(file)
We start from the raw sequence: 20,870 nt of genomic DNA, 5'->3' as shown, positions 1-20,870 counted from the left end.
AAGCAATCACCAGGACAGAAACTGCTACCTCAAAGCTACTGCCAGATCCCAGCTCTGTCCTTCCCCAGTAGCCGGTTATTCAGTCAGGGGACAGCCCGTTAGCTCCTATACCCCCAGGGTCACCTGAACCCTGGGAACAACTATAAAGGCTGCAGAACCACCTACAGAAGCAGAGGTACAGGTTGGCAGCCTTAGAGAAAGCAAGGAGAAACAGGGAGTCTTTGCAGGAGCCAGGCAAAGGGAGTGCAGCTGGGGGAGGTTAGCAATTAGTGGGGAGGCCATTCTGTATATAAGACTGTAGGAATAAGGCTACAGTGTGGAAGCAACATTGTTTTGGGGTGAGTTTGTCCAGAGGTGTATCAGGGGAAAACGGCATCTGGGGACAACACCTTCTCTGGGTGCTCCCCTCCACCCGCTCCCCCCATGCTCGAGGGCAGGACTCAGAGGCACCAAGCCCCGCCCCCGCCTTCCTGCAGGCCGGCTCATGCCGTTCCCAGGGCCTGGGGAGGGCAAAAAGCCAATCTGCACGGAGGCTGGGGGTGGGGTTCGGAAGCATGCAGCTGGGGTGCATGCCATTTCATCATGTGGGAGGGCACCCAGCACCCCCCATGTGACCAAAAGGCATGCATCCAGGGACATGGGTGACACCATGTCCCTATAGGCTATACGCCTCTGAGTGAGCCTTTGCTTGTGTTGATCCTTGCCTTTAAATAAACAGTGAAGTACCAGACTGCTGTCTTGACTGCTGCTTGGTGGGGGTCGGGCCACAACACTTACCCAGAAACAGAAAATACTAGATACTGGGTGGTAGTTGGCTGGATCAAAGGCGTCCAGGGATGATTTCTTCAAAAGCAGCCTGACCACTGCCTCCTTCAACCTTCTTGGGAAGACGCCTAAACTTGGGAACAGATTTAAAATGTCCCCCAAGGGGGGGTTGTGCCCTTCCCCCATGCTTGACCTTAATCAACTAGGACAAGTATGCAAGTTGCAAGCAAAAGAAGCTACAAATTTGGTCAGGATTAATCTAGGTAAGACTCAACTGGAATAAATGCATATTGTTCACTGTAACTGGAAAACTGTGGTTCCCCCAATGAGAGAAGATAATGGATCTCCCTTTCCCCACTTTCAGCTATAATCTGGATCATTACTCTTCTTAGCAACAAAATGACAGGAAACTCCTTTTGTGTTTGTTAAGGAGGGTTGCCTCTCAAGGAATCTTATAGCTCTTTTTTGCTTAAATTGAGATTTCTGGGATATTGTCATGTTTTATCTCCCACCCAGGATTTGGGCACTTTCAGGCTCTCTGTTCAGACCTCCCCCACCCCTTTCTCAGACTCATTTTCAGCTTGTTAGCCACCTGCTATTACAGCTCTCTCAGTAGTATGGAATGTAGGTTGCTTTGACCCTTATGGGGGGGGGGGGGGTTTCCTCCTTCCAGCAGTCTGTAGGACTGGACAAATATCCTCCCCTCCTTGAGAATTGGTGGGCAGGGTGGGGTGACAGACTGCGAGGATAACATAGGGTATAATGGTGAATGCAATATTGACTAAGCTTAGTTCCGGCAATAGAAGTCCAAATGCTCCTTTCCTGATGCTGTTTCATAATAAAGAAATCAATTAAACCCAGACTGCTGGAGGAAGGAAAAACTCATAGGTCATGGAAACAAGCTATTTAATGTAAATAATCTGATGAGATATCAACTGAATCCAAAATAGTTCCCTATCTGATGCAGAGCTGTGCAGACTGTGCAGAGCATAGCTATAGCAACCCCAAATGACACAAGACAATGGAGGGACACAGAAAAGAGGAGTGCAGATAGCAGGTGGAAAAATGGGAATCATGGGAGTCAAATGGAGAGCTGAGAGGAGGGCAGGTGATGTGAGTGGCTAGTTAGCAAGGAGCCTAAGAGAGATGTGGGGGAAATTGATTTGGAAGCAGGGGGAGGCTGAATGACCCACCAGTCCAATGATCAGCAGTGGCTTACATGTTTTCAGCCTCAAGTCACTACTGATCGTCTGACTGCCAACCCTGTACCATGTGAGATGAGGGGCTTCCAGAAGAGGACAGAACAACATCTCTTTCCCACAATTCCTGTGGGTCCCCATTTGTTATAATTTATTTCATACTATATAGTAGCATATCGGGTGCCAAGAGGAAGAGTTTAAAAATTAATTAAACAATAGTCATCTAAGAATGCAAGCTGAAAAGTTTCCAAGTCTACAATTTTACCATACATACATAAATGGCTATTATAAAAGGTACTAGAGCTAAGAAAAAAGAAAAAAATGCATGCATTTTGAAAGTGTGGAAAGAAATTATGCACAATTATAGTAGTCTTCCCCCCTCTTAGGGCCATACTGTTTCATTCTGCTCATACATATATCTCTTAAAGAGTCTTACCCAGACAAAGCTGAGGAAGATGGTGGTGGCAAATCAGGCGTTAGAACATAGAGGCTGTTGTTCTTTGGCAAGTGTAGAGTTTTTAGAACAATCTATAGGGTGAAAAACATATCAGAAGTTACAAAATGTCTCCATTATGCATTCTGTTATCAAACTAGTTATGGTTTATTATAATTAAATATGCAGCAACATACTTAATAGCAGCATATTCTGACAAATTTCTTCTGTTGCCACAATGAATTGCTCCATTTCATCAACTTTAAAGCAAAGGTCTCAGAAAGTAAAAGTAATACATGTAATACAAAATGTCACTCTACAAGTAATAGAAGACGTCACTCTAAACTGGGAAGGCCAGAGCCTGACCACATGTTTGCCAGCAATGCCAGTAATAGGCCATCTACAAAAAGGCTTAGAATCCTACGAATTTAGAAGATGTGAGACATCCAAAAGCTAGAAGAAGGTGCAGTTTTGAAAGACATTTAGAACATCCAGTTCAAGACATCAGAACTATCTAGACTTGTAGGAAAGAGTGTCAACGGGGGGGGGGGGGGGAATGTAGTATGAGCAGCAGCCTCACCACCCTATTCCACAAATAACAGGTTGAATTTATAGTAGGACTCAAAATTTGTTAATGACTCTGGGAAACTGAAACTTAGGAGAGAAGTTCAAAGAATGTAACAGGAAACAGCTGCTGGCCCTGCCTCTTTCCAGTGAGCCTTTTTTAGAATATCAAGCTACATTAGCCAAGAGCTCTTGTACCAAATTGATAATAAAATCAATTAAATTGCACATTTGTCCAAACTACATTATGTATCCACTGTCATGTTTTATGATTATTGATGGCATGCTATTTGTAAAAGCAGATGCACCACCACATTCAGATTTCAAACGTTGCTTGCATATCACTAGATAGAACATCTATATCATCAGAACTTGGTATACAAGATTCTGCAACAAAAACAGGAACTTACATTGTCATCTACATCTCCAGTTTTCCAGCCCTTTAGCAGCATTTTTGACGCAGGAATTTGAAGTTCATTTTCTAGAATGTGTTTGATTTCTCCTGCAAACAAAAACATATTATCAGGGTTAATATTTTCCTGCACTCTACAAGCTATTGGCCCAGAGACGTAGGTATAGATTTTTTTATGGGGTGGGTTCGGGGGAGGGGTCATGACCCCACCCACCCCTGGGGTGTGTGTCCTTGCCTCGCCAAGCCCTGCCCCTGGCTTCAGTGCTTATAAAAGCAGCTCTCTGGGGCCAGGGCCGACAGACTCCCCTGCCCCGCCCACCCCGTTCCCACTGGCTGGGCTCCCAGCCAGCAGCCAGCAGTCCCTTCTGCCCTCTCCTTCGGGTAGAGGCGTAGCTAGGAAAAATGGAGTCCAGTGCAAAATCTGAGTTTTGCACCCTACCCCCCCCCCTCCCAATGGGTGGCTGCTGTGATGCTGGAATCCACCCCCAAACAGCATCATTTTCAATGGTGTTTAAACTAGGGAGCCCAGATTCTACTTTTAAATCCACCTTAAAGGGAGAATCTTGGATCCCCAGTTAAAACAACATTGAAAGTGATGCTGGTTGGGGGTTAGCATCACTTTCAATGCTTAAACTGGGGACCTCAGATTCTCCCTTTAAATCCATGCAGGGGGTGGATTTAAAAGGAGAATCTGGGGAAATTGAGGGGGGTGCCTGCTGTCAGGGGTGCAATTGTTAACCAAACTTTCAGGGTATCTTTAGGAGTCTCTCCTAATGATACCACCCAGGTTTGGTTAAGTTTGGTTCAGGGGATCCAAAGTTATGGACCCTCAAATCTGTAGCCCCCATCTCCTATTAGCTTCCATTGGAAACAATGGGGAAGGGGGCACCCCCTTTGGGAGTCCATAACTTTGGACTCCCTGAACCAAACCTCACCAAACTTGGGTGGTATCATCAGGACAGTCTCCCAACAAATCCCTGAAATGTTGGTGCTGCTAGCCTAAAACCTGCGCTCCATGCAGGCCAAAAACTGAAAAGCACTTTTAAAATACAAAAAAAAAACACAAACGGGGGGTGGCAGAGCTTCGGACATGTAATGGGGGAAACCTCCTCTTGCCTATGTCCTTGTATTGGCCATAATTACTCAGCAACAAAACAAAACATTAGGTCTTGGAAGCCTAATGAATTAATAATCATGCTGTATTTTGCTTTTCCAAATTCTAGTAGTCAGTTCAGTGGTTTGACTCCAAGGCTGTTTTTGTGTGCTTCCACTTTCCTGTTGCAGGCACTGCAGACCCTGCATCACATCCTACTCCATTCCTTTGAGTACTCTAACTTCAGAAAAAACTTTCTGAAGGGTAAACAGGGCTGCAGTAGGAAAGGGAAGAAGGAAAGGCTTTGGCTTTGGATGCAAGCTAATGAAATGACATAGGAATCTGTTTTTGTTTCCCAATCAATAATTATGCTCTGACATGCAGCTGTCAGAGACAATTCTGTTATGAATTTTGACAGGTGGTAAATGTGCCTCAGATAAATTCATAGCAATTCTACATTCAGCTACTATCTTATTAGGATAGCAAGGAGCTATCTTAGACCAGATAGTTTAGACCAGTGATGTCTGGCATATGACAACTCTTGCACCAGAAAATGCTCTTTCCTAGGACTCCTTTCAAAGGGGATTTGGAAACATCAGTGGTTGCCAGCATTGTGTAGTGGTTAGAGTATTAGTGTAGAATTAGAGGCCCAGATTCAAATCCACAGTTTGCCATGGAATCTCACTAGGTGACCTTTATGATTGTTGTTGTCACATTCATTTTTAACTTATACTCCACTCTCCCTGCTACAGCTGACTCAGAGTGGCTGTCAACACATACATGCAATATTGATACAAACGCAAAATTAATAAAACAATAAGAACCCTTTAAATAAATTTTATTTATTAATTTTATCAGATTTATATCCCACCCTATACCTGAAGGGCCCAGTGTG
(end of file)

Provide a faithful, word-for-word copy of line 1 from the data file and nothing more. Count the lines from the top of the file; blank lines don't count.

We start from the raw sequence: 20,870 nt of genomic DNA, 5'->3' as shown, positions 1-20,870 counted from the left end.